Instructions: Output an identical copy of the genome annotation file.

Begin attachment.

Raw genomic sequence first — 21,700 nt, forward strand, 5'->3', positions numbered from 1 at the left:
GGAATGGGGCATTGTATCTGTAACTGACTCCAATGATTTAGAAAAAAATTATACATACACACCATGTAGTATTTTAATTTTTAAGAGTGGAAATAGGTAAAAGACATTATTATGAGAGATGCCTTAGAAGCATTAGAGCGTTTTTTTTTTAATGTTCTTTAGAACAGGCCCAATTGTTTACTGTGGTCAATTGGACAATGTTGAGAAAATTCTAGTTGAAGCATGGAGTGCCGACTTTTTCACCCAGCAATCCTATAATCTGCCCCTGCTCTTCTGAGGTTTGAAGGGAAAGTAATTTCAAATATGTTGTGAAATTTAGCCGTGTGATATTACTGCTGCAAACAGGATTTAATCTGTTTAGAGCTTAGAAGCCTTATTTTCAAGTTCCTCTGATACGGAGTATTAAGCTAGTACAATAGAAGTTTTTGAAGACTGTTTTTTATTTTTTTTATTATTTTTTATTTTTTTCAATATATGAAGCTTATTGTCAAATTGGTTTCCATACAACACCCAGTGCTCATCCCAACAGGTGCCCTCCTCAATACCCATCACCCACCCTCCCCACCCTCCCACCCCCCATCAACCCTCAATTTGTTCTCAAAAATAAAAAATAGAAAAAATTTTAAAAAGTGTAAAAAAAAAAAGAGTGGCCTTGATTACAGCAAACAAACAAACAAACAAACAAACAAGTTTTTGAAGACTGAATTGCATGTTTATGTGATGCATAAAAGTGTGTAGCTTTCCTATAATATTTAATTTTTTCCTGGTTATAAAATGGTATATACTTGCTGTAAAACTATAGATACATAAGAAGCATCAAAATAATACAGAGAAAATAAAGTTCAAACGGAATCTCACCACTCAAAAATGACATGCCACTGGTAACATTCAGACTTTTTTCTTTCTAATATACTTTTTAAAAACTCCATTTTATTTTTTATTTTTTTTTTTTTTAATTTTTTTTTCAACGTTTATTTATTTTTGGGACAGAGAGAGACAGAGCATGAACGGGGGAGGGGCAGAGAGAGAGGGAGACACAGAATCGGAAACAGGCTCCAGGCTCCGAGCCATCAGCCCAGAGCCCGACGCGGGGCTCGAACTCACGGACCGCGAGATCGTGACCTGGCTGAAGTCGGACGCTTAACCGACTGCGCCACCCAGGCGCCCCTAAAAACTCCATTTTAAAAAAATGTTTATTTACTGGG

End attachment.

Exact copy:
Raw genomic sequence first — 21,700 nt, forward strand, 5'->3', positions numbered from 1 at the left:
GGAATGGGGCATTGTATCTGTAACTGACTCCAATGATTTAGAAAAAAATTATACATACACACCATGTAGTATTTTAATTTTTAAGAGTGGAAATAGGTAAAAGACATTATTATGAGAGATGCCTTAGAAGCATTAGAGCGTTTTTTTTTTAATGTTCTTTAGAACAGGCCCAATTGTTTACTGTGGTCAATTGGACAATGTTGAGAAAATTCTAGTTGAAGCATGGAGTGCCGACTTTTTCACCCAGCAATCCTATAATCTGCCCCTGCTCTTCTGAGGTTTGAAGGGAAAGTAATTTCAAATATGTTGTGAAATTTAGCCGTGTGATATTACTGCTGCAAACAGGATTTAATCTGTTTAGAGCTTAGAAGCCTTATTTTCAAGTTCCTCTGATACGGAGTATTAAGCTAGTACAATAGAAGTTTTTGAAGACTGTTTTTTATTTTTTTTATTATTTTTTATTTTTTTCAATATATGAAGCTTATTGTCAAATTGGTTTCCATACAACACCCAGTGCTCATCCCAACAGGTGCCCTCCTCAATACCCATCACCCACCCTCCCCACCCTCCCACCCCCCATCAACCCTCAATTTGTTCTCAAAAATAAAAAATAGAAAAAATTTTAAAAAGTGTAAAAAAAAAAAGAGTGGCCTTGATTACAGCAAACAAACAAACAAACAAACAAACAAGTTTTTGAAGACTGAATTGCATGTTTATGTGATGCATAAAAGTGTGTAGCTTTCCTATAATATTTAATTTTTTCCTGGTTATAAAATGGTATATACTTGCTGTAAAACTATAGATACATAAGAAGCATCAAAATAATACAGAGAAAATAAAGTTCAAACGGAATCTCACCACTCAAAAATGACATGCCACTGGTAACATTCAGACTTTTTTCTTTCTAATATACTTTTTAAAAACTCCATTTTATTTTTTATTTTTTTTTTTTTTAATTTTTTTTTCAACGTTTATTTATTTTTGGGACAGAGAGAGACAGAGCATGAACGGGGGAGGGGCAGAGAGAGAGGGAGACACAGAATCGGAAACAGGCTCCAGGCTCCGAGCCATCAGCCCAGAGCCCGACGCGGGGCTCGAACTCACGGACCGCGAGATCGTGACCTGGCTGAAGTCGGACGCTTAACCGACTGCGCCACCCAGGCGCCCCTAAAAACTCCATTTTAAAAAAATGTTTATTTACTGGG